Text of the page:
How to Both Read and Pray the Bible

A Guideposts editor uses an ancient prayer practice while riding the subway on his way to work.

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Posted in , Mar 6, 2018

How to both read and pray the Bible

Looking for new direction in your prayer life? Feeling the urge to reach out to God but can’t find the right words or wondering what on earth they should be if you find them? Try turning to a page out of the Bible.

There is a wonderful ancient prayer practice called lectio divina in Latin–done by medieval monks as well as 21st-century editors riding to work on the subway. It’s a way of both reading the Bible and praying.

I was making my way through latter portions of the book of Isaiah this morning and kept having to stop at certain portions and not simply read them but pray them. I’m taking them from the Common English Version because the language feels so direct.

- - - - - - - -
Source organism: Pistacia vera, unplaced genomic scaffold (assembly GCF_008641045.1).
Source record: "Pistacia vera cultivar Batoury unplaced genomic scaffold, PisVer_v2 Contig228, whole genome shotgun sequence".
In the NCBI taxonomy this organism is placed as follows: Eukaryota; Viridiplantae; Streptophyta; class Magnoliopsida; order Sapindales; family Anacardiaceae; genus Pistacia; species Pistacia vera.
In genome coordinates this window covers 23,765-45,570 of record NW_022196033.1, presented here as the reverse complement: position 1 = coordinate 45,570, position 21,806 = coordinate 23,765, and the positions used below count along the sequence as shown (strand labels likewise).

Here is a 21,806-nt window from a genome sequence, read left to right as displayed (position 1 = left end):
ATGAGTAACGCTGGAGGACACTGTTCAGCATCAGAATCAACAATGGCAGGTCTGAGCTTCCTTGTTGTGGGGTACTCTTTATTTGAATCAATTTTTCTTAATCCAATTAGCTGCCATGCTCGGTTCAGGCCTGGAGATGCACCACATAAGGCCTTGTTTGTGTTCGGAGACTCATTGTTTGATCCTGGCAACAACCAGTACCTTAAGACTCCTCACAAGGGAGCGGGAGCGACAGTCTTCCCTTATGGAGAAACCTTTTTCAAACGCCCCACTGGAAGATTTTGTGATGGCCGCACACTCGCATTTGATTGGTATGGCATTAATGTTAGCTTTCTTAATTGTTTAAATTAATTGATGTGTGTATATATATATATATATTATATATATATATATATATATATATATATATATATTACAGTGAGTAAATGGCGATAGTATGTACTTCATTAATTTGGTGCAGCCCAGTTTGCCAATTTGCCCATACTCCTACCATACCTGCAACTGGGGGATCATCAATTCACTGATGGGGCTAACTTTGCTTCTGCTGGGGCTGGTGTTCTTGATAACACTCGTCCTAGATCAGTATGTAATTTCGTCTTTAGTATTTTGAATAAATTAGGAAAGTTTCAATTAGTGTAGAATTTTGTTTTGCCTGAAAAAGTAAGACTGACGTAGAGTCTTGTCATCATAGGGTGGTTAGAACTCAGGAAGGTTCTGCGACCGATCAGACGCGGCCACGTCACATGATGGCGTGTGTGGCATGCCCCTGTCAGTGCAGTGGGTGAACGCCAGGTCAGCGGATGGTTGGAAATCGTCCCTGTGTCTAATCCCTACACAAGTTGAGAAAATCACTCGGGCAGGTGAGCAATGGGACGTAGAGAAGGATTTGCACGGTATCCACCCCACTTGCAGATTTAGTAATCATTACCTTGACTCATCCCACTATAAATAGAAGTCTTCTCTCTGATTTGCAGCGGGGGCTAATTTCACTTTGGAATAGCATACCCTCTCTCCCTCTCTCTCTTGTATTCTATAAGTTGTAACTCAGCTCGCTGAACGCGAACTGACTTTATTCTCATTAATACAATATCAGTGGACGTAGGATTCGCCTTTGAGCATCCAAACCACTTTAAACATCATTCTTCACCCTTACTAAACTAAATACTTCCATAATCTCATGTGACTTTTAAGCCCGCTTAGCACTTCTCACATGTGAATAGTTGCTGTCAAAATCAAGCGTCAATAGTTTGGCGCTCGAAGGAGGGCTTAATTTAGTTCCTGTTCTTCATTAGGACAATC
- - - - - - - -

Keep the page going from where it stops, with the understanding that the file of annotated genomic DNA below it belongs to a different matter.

In the normal practice of lectio divina there are four steps: to read, meditate, pray, contemplate but if you ask me they are all a form of prayer.

So here, pray a bit of Isaiah with me:

Sing, heavens, for the Lord has acted; shout, depths of the earth! Burst out with a ringing cry, you mountains, forest, and every tree in it. (Isaiah 44:23)

Pour down, you heavens above, and let the clouds flow with righteousness. (Isaiah 45:7)

Come close to me; listen to this: Since the very beginning I haven’t spoken in secret. Whenever anything happens, I am there. (Isaiah 48:16)

Sing heavens! Rejoice, earth! Break out, mountains, with a song. The Lord has comforted his people, and taken pity on those who suffer. (Isaiah 49:13)

God awakens my ear in the morning to listen as educated people do. (Isaiah 50:2)  

Take just a few words, close your eyes and savor them. Imagine what it’s like to say to yourself, “Shout, depths of the earth!” on a subway train!

The point it, no matter where you are, the Lord is present, as He says, “Whenever anything happens, I am there.” Amen

Tags: Prayer,Faith
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